X

This is not a paywall.

Register for free to continue reading.

The news sucks. But your reading experience doesn't have to. Help us improve that for you by registering for free.



Please create a password or click to receive a login link.


Please enter your password or get a login link if you’ve forgotten


Open Sesame! Thanks for registering.

First Thing, Daily Maverick's flagship newsletter

Join the 230 000 South Africans who read First Thing newsletter.

Bitcoin Is on Course for Its Biggest Weekly Gain Since...

Business Maverick

Business Maverick

Bitcoin Is on Course for Its Biggest Weekly Gain Since March

A token representing Bitcoin virtual currency among cables and LED lighting inside a ‘mining rig’ computer in this arranged photograph in Budapest, Hungary. (Photo: Akos Stiller / Bloomberg via Getty Images)
By Bloomberg
08 Jul 2022 0

Bitcoin is on course for its best weekly gain since March, helped by a return of risk appetite in global markets more broadly.

The largest cryptocurrency by market capitalization was up more than 10% for the week so far as of 10:18 a.m. New York time on Friday. It gave up some gains after briefly trading above $22,000, in step with the slump in US equities. The coin is now trading flat at about $21,700.

The S&P 500 and the Nasdaq 100 fell for the first time in five days after the US jobs report showed that employment growth cooled slightly but remained strong, clearing the path for the Federal Reserve to remain aggressive in its fight against inflation. Treasury yields spiked and the two- and 10-year yield curve remained inverted for the fourth day.

Largest cryptocurrency eyes its best week since March

“Right now, Bitcoin and most other assets are very much beholden to broader forces imposed on us all by a tough macro environment and a hawkish Federal Reserve,” said Garry Krugljakow, founder of GOGO Protocol, an open-source DeFi protocol for asset management and savings. “There’s too much uncertainty. I will say, however, that Bitcoin has held up rather well in comparison to a lot of other assets. And looking back on this bear market, people will likely remember it as Bitcoin showing its true strength to the world.”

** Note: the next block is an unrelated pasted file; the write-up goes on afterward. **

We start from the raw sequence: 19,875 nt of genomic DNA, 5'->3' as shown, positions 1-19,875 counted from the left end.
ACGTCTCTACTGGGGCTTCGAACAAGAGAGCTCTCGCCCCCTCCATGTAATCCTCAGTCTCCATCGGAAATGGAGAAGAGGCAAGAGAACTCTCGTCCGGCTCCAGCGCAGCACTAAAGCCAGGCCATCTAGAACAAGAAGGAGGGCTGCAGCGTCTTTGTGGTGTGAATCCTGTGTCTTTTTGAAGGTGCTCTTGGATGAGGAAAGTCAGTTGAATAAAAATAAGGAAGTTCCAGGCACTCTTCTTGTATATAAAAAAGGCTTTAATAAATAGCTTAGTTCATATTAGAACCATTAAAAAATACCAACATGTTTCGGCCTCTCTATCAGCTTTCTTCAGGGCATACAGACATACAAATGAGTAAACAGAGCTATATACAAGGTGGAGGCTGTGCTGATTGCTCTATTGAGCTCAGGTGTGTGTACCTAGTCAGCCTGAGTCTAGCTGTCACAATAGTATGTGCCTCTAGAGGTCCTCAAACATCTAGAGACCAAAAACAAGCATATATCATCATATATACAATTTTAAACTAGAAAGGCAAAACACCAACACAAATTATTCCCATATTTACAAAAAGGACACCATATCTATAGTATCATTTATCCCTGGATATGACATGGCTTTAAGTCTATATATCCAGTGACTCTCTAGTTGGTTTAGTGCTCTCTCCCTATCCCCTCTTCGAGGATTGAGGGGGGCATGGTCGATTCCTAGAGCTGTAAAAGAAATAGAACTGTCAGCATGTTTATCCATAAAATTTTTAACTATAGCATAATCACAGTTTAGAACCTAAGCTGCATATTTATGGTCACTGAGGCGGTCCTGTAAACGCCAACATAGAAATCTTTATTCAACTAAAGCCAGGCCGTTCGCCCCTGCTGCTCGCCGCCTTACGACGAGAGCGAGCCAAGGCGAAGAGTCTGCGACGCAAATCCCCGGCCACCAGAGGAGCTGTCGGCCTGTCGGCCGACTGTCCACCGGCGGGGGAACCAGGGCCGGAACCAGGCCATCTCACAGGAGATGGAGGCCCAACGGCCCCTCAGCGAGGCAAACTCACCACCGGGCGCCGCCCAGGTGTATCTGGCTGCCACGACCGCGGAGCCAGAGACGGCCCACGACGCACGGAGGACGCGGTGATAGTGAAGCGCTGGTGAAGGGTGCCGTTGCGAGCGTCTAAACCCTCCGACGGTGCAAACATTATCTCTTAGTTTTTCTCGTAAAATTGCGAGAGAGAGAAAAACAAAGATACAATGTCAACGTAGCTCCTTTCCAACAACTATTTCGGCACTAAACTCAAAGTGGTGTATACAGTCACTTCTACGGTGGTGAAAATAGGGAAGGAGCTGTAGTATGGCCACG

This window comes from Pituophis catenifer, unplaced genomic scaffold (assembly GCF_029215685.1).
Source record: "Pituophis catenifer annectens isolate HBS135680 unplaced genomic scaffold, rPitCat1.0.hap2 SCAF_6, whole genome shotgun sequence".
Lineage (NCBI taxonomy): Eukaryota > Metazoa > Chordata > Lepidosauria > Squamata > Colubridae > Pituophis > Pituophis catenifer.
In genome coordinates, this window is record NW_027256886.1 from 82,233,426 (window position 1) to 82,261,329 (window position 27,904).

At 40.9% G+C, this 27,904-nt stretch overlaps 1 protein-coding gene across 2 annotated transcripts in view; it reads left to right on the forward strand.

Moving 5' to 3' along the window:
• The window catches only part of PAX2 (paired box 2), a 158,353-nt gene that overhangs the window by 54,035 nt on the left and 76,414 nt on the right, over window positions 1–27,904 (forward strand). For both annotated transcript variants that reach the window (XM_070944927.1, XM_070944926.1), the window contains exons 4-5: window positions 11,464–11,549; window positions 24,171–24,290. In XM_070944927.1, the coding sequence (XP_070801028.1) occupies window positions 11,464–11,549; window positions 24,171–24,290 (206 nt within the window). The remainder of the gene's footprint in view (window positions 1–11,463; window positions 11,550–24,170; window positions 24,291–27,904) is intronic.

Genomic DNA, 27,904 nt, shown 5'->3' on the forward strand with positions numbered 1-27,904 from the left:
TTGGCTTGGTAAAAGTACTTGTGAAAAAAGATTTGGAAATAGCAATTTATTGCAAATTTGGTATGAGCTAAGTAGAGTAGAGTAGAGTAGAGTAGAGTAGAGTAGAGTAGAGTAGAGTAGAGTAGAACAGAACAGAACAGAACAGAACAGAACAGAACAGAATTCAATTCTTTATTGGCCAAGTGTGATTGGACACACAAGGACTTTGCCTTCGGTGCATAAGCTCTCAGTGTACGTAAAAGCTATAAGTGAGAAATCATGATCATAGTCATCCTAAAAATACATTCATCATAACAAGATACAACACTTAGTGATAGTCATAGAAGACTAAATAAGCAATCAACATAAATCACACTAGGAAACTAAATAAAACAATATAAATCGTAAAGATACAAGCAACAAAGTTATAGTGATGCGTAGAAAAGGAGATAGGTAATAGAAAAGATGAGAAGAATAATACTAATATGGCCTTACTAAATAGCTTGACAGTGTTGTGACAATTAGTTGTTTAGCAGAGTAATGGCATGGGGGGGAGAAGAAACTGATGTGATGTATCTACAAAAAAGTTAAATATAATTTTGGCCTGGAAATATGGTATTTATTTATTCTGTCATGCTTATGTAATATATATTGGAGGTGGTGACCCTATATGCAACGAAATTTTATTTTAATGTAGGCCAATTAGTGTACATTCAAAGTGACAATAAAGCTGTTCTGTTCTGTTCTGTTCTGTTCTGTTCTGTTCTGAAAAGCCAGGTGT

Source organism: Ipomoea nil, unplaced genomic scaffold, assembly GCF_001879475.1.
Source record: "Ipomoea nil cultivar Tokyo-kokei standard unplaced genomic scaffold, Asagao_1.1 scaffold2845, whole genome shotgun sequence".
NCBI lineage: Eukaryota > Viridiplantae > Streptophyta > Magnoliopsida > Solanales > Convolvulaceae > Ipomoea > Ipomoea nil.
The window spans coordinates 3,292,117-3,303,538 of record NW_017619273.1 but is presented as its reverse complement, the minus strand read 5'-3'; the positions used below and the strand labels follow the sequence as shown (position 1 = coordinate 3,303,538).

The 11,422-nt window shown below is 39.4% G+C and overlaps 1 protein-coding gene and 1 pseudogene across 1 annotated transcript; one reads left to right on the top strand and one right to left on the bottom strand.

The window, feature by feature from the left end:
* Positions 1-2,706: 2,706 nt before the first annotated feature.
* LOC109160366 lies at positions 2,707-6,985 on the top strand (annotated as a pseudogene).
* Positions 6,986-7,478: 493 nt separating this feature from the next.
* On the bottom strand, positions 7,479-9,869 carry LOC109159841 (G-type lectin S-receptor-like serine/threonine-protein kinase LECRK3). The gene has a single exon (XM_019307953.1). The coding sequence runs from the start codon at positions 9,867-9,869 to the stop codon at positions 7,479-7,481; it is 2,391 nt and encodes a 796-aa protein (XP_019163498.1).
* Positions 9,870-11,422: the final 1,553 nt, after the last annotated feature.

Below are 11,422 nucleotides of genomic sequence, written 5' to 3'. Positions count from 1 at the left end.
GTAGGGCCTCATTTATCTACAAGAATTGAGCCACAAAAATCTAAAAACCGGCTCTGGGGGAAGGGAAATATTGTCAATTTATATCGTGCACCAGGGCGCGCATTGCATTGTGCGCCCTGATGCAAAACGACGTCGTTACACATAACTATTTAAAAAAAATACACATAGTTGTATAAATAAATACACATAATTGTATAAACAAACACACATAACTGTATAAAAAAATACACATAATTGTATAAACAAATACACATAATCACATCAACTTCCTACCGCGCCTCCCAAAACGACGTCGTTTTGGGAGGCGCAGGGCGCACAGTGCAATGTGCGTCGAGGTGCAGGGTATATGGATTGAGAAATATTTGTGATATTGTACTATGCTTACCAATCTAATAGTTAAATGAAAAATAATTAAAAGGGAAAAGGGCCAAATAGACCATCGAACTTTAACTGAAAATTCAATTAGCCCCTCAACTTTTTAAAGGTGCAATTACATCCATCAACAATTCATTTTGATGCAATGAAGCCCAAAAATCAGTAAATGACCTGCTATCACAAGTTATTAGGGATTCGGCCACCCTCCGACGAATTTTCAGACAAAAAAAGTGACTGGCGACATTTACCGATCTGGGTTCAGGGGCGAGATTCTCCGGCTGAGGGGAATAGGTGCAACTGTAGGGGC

Fed officials have pivoted policy aggressively to confront the hottest inflation in 40 years by raising interest rates by 75 basis points last month, the biggest such move since 1994. And based on the jobs data Friday, some, including Atlanta Fed President Raphael Bostic, believe the committee can move 75 basis points in the next meeting without damaging the economy.

“The only Bitcoin bottom signal for me is persistent data showing us that inflation is convincingly inflecting down,” Marcus Sotiriou, analyst at GlobalBlock, said. “This should result in the Federal Reserve becoming less aggressive with their monetary policy, and therefore provide confidence that the liquidity crisis in the crypto market is over.”

Bitcoin has tumbled 60% year-to-date as hawkish central banks and a string of high-profile crypto blowups hammered sentiment. Companies whose performance are closely linked to the coin have also taken a beating, prompting a growing list of crypto firms, lenders and hedge funds maimed by the downturn to execute massive layoffs, freeze withdrawals or suspend trading.

“Risk markets are up across the board” and thus “it’s not surprising that crypto is trading higher,” said Ben McMillan, chief investment officer at IDX Digital Assets. “After a cascade of bad news and large liquidations, many crypto investors are still sitting on the sidelines waiting for the next shoe to drop.”

Other tokens like Ether, Avalanche and Solana have also had a strong run in recent days, helping to take the overall market value of cryptocurrencies back close to $1 trillion, a 1.4% rise in the last 24 hours, according to CoinGecko data.

Prices of Ether, Solana and Avalanche edge higher in July

Still, regulators seem to be concerned of contagion risks brought about by digital assets. Fed Vice Chair Lael Brainard on Friday said even if the recent turmoil in the crypto market does not yet pose a “systemic risk” to the broader financial system, authorities need to close regulatory gaps to protect consumers and ensure stability.


Comments - share your knowledge and experience

Please note you must be a Maverick Insider to comment. Sign up here or sign in if you are already an Insider.

Everybody has an opinion but not everyone has the knowledge and the experience to contribute meaningfully to a discussion. That’s what we want from our members. Help us learn with your expertise and insights on articles that we publish. We encourage different, respectful viewpoints to further our understanding of the world. View our comments policy here.

No Comments, yet

Please peer review 3 community comments before your comment can be posted